Classic Records has remastered Sarah McLachlans debut album, Touch, releasing it as a "Master Tape Sound" 24/96 Digital Audio Disc (DAD) playable on all DVD players. Casual fans of McLachlan may not be familiar with this earlier work, but her first album is a solid effort that holds up well even when compared to her more popular, more polished subsequent albums.
Touch may lack the profound melancholy and stark earnestness of Surfacing, but its richly orchestrated sound and more upbeat tempo make it thoroughly involving. The title track's soaring vocals and densely textured instrumentation give it an Enya-like quality, while "Bens Song" is a simple lyrical ballad that features a solo piano accompanying McLachlans breathtaking vocals. The two most recognizable tracks are the catchy "Vox" and "Steaming," although I preferred the more melodic and introspective "Strange World" with its complex mix of percussion and softly flowing, intertwined guitar and piano.
Touch is packed with elaborate, intelligent imagery, but it somehow remains distant and aloof. For instance, on "Vox" McLachlan sings, "And the crowds were standing staring faceless cutting off my view to you/They start to limply flail their bodies in a twisted mime." Nearly all of the songs contain similarly enigmatic imagery that may very well be inspired and lyrical, but more often comes across simply as difficult to connect with.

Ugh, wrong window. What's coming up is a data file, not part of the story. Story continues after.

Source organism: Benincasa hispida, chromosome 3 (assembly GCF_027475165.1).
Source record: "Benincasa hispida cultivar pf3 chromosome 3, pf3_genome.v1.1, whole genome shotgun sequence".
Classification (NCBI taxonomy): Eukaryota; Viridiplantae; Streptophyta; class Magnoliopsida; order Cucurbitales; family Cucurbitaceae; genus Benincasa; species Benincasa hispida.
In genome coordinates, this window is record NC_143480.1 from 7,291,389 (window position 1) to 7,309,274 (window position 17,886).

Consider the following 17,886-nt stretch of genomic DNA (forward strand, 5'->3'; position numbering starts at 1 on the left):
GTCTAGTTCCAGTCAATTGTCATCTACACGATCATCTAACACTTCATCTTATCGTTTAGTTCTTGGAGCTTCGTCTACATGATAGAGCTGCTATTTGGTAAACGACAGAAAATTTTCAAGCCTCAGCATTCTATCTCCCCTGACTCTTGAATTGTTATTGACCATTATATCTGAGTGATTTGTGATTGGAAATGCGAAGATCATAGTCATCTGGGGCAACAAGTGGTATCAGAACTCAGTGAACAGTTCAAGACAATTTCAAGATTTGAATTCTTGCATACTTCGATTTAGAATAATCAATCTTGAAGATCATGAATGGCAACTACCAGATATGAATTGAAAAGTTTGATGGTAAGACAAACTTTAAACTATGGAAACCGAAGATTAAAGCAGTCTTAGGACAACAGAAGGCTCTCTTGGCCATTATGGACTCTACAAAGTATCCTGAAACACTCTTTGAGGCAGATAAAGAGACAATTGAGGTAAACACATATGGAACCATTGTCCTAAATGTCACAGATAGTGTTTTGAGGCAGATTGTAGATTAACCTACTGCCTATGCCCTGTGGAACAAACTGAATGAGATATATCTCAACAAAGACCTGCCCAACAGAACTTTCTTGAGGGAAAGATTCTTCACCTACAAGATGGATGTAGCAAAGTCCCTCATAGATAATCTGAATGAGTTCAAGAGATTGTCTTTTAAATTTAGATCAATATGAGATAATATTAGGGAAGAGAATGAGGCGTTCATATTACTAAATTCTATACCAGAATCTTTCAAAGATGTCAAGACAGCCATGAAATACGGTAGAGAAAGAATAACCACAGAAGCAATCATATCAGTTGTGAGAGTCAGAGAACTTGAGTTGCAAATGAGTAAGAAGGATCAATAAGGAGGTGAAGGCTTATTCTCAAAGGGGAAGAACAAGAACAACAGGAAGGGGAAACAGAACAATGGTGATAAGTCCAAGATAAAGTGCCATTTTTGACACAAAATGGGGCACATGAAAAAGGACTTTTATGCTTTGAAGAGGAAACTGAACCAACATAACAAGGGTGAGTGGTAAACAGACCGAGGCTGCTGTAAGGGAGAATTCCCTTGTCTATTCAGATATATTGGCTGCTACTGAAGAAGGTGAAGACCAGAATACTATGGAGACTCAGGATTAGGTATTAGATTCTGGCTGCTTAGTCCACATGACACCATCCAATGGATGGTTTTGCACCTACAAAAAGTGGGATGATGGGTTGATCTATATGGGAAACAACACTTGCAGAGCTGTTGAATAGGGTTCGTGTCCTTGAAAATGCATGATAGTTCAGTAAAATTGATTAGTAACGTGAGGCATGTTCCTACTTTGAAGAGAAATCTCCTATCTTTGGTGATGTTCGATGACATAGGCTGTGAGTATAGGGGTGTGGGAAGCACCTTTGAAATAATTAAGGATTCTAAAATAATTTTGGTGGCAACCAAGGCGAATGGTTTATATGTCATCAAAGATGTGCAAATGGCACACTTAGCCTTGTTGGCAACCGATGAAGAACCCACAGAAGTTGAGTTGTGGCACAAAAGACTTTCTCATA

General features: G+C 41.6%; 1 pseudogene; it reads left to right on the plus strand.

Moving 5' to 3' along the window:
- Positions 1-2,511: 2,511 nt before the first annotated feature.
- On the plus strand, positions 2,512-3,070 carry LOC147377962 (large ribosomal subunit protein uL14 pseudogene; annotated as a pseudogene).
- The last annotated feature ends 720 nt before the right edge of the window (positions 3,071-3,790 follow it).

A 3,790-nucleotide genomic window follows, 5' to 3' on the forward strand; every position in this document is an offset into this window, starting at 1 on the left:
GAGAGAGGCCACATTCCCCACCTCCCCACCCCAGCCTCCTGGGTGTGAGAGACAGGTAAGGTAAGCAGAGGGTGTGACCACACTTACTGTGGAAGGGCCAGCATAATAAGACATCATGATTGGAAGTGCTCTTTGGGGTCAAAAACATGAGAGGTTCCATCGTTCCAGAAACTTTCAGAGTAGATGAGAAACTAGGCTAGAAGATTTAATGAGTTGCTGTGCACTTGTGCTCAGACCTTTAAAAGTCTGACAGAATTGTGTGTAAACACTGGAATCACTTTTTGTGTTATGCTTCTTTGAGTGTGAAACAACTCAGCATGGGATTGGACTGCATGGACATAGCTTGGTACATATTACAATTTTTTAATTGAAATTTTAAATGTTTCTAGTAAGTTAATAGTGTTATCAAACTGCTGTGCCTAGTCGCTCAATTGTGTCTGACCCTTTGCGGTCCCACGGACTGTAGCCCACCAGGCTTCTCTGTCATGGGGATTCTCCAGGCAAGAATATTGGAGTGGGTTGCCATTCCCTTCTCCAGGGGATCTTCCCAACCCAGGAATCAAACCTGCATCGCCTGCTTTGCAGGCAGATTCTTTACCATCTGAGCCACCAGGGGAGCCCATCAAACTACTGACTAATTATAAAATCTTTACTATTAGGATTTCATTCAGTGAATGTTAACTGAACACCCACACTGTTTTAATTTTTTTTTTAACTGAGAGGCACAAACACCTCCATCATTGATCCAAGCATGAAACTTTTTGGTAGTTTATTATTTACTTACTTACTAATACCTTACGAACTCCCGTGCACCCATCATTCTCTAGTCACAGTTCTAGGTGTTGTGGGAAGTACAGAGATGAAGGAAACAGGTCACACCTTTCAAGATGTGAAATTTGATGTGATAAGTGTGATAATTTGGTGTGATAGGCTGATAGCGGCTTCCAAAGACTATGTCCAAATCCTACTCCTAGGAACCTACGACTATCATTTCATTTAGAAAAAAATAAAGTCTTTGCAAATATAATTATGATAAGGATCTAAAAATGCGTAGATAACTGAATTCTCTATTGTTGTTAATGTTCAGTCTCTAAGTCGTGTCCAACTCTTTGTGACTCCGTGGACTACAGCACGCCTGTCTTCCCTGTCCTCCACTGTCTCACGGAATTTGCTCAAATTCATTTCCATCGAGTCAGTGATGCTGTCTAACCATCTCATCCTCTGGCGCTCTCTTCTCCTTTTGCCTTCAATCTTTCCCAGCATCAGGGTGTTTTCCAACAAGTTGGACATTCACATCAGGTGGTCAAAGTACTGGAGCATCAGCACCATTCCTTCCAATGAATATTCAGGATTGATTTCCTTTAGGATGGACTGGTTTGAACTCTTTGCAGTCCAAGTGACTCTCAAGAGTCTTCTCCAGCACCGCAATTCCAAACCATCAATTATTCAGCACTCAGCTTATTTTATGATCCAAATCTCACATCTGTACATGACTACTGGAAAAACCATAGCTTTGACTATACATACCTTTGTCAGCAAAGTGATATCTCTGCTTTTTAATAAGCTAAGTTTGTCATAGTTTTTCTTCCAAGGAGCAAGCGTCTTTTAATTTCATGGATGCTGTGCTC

As soon as you hear this high-resolution DAD, you will know that this is a special recording. Vocals have an effortless naturalness that makes most regular CDs sound edgy in comparison. Instruments sparkle and shimmer with a realism that will give you goose bumps -- the guitar intro to "Strange World," for example. The overall sound is just a tad thin and slightly laid back, but I suspect that this was a characteristic of the original mix. The bass on "Vox" seems a bit lightweight, although what bass was present was very tight and articulate. Vocals also tend to get lost within the mix at times; I'd prefer them more up front and immediate. However, this DAD gives the impression that it is, in fact, capturing every nuance and subtlety of the original master tapes, as promised. When played back on a high-fidelity system, the vocals and various instruments should float effortlessly and beautifully between your speakers.
If you have an interest in these high-resolution discs (especially if you use a high-quality outboard DAC or high-end DVD player), you should definitely add Classics release of Touch to your list of reference recordings.
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